There's only a matter of days before Red Nose Day 2023 rolls round, bringing with it an impassioned effort to raise money to support people struggling in the cost of living crisis and to help tackle issues such as food poverty, homelessness and mental health problems.


Alongside Sir Lenny Henry, acclaimed comedy writer Richard Curtis is the co-founder of Comic Relief, which was founded back in 1985 and has since raised in excess of £1 billion from its fundraising efforts and epic Red Nose Day events.

With another year's broadcast incoming and an array of entertainment lined up, Richard Curtis spoke with The Radio Times Podcast about how he had a spectacular lack of success with romance, even though he's best known for his romantic comedy writing.

He also chats about the impact of Comic Relief, the TV show that shaped his teenage years and the moments that inspired the likes of Four Weddings and a Funeral and Notting Hill.

Emma Freud and Richard Curtis
Richard Curtis with partner Emma Freud. David M Benett/WireImage/Getty Images

What’s the view from your sofa?

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The view is constantly interrupted by cats. They’re jealous. They don’t like us watching TV – they’d rather we paid attention to them.

What have you enjoyed watching recently on TV?

I am watching so much telly at the moment. I watched one episode of Jack Rooke’s Channel 4 series Big Boys then the following evening, five more episodes. I think I’ve seen every episode of Bake Off and Portrait Artist of the Year.

I hear you’re a fan of Love Island. You’re someone who writes about love for a living – what does the show say about the state of relationships?

You hear about your friend falling in love, but you don’t get to watch it. Love Island shows love in action much more convincingly than my films do.

Which TV shows were important in your teenage years?

Monty Python seriously affected me. I watched it religiously. At 14, a third of all my conversation with friends was simply us repeating lines from those sketches.

When did you decide you wanted to write for TV?

I thought I was going to be an actor, [but] when I got to university, I was always cast as some sort of Third Gentleman. Within six months I bumped into Rowan [Atkinson], who was clearly a genius, and I started writing for him. When he got his
first job, I wrote for him on TV. I stumbled into my future.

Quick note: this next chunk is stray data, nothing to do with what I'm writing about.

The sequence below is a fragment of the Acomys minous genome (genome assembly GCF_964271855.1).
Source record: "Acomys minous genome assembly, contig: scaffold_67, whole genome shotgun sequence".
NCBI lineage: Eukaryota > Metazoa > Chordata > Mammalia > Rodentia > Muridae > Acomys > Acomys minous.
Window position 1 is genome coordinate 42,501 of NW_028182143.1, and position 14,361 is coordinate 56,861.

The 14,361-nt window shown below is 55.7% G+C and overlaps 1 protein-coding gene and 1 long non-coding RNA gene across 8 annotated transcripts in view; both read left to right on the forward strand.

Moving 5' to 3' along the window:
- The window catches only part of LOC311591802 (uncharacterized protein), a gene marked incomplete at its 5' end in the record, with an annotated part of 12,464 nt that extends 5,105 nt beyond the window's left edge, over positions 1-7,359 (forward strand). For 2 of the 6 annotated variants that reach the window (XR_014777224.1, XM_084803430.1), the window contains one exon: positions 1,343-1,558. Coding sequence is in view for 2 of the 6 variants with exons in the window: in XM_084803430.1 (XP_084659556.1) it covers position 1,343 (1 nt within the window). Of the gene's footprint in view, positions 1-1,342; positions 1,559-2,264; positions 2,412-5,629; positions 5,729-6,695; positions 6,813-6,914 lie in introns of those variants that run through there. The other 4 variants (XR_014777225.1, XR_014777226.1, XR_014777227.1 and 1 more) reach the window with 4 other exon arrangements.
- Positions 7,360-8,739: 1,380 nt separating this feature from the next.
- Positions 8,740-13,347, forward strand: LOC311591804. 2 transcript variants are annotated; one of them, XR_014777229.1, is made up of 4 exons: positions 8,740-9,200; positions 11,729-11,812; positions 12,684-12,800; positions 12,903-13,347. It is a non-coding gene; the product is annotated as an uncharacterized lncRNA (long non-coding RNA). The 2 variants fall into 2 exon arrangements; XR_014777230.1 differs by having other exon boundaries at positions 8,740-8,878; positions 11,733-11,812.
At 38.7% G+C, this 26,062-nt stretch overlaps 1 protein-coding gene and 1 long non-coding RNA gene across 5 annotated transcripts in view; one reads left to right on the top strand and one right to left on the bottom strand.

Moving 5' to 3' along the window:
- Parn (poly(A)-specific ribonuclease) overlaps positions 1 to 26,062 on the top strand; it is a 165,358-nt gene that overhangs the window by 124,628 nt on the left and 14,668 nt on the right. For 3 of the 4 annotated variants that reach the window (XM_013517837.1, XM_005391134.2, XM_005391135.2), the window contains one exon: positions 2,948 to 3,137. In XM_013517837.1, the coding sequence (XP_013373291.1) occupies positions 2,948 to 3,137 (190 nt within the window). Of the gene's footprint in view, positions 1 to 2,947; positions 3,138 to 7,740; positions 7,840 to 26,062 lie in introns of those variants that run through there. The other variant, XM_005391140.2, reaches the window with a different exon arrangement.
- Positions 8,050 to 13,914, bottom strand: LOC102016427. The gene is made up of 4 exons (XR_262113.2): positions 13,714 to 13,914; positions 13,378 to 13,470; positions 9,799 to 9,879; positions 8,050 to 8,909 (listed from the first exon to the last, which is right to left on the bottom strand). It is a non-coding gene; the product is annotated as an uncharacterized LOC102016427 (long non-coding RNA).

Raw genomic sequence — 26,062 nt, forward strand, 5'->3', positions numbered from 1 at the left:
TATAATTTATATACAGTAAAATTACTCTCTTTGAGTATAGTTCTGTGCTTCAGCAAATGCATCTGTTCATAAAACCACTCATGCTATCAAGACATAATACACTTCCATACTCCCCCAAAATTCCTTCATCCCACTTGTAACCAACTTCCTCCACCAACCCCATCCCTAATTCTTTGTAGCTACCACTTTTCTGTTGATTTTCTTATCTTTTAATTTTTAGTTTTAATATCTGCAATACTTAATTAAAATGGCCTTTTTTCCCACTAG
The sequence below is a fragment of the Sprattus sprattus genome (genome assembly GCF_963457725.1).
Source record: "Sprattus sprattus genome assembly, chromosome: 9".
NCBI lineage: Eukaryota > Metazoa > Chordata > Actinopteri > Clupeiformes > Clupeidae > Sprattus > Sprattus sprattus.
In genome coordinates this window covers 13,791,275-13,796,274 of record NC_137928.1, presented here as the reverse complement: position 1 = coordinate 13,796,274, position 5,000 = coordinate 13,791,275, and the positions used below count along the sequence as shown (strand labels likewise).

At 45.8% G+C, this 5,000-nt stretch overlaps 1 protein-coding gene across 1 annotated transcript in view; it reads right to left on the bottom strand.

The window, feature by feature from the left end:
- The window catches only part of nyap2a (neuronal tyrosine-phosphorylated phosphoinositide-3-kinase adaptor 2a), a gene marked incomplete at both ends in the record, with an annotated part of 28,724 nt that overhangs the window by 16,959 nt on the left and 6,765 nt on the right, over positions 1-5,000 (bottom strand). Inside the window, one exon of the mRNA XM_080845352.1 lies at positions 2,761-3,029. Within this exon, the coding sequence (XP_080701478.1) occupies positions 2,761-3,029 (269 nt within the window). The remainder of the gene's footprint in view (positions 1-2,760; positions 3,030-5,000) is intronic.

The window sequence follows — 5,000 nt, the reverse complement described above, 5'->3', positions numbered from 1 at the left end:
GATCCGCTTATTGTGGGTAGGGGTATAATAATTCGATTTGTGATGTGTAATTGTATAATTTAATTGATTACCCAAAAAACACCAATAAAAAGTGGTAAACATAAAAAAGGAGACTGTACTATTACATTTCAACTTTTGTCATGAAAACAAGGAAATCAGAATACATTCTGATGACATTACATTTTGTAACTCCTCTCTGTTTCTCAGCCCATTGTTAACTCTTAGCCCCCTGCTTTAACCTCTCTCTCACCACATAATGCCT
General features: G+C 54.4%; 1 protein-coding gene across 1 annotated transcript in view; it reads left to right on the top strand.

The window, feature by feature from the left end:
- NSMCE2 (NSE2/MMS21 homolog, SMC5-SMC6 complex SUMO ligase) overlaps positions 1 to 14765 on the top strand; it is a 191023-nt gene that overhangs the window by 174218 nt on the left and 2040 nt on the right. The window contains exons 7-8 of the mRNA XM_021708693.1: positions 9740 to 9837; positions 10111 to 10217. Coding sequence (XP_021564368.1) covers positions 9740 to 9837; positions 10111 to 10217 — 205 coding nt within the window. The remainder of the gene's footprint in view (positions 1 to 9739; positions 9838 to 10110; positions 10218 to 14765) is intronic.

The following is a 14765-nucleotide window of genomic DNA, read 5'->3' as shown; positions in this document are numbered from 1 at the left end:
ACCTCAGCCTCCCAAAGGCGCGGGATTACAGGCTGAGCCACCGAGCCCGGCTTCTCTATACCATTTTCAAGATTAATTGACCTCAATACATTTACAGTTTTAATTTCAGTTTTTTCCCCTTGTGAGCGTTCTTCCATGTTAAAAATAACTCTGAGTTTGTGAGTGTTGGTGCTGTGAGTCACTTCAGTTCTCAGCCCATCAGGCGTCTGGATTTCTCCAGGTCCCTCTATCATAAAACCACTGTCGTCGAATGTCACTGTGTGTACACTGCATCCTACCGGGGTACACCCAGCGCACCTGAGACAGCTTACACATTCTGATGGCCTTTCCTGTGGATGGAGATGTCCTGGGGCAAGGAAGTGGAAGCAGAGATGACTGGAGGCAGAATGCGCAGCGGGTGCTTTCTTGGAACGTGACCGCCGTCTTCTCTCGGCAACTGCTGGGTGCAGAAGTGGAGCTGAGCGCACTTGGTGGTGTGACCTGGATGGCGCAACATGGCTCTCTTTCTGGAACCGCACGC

Richard Curtis, Father Gerald (ROWAN ATKINSON) for Comic Relief (BBC)
Richard Curtis with Rowan Atkinson for Comic Relief. BBC

Atkinson became famous as the star of Blackadder. Did you have any idea of the masterpiece you were creating?

The first series, which was very expensive and shot on film, wasn’t very well regarded. When Ben Elton and I did the second, we could feel that it was more fun – when Blackadder was on, I would walk the streets and see how many people were watching us on telly. We did sweat blood for it – but the fact that it lasted is a surprise and a joy.

Why did you move from writing for TV to films like Notting Hill?

The thing about working with other people, which I did do on sitcoms, was that you could agree about everything apart from what was moving or romantic. So we didn’t even try. I thought if I’m going to write about love, the way to do it is through film.

Are you a romantic yourself?

Does romantic mean you think things are going to turn out well? In which case, no! I was so spectacularly unsuccessful in love for half my life! I first fell in love with a girl called Jill when I was four. Then Tracy when I was seven. Then Julie Andrews.

Is that where your ideas for your films come from? Love stories that never quite come to fruition in reality?

Often, it’s about things that didn’t happen. So for Four Weddings and a Funeral – I remember being at a wedding. There was a girl. We had a dance. I thought, “This is heaven.” She said, “Where are you staying tonight?” And instead of saying, “Wherever you’re staying...” I said, “I’m going back with my friend John and we’re going to play Boggle.” I never saw her [again]! And with Notting Hill – I used to drive across a bridge to my friend’s house and think, “Wouldn’t it be great if I turned up with Madonna?”

You’ve raised more than £1.5 billion for Comic Relief. What impact has the public’s generosity had?

I still break that [figure] down into how much difference a pound can make. The public have helped eight million people. A malaria net – which can and does save lives – is £2. A vaccine can be 17p. Anyone who gives cash on the night or buys a nose is in this magical position of directly handing money to someone whose life is very hard, that makes instant and long-term, decisive change.

Red Nose Day returns to BBC One on Friday 17th March at 7pm.

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